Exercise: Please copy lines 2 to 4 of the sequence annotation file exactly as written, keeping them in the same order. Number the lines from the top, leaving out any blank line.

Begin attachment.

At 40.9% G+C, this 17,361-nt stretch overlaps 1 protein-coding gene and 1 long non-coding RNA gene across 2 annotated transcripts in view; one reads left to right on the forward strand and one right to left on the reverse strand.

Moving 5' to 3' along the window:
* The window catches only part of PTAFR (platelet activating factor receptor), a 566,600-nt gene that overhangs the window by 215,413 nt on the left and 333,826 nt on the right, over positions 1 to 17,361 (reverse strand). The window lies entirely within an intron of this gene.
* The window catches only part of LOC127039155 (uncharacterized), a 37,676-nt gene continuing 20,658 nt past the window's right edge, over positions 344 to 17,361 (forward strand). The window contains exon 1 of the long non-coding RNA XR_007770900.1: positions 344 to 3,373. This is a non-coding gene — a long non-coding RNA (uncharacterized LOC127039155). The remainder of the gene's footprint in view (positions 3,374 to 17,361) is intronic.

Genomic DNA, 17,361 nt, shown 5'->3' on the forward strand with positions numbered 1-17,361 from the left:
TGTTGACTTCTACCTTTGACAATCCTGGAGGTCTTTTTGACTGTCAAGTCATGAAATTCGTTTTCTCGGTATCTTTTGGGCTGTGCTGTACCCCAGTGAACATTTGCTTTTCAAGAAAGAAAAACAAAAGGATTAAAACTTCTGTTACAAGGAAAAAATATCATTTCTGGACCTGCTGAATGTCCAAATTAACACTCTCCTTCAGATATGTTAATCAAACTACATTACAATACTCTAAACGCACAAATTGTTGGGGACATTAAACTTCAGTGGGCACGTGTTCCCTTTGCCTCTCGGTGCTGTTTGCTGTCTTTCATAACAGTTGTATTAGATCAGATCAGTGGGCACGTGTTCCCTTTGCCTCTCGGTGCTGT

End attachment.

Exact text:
Moving 5' to 3' along the window:
* The window catches only part of PTAFR (platelet activating factor receptor), a 566,600-nt gene that overhangs the window by 215,413 nt on the left and 333,826 nt on the right, over positions 1 to 17,361 (reverse strand). The window lies entirely within an intron of this gene.
* The window catches only part of LOC127039155 (uncharacterized), a 37,676-nt gene continuing 20,658 nt past the window's right edge, over positions 344 to 17,361 (forward strand). The window contains exon 1 of the long non-coding RNA XR_007770900.1: positions 344 to 3,373. This is a non-coding gene — a long non-coding RNA (uncharacterized LOC127039155). The remainder of the gene's footprint in view (positions 3,374 to 17,361) is intronic.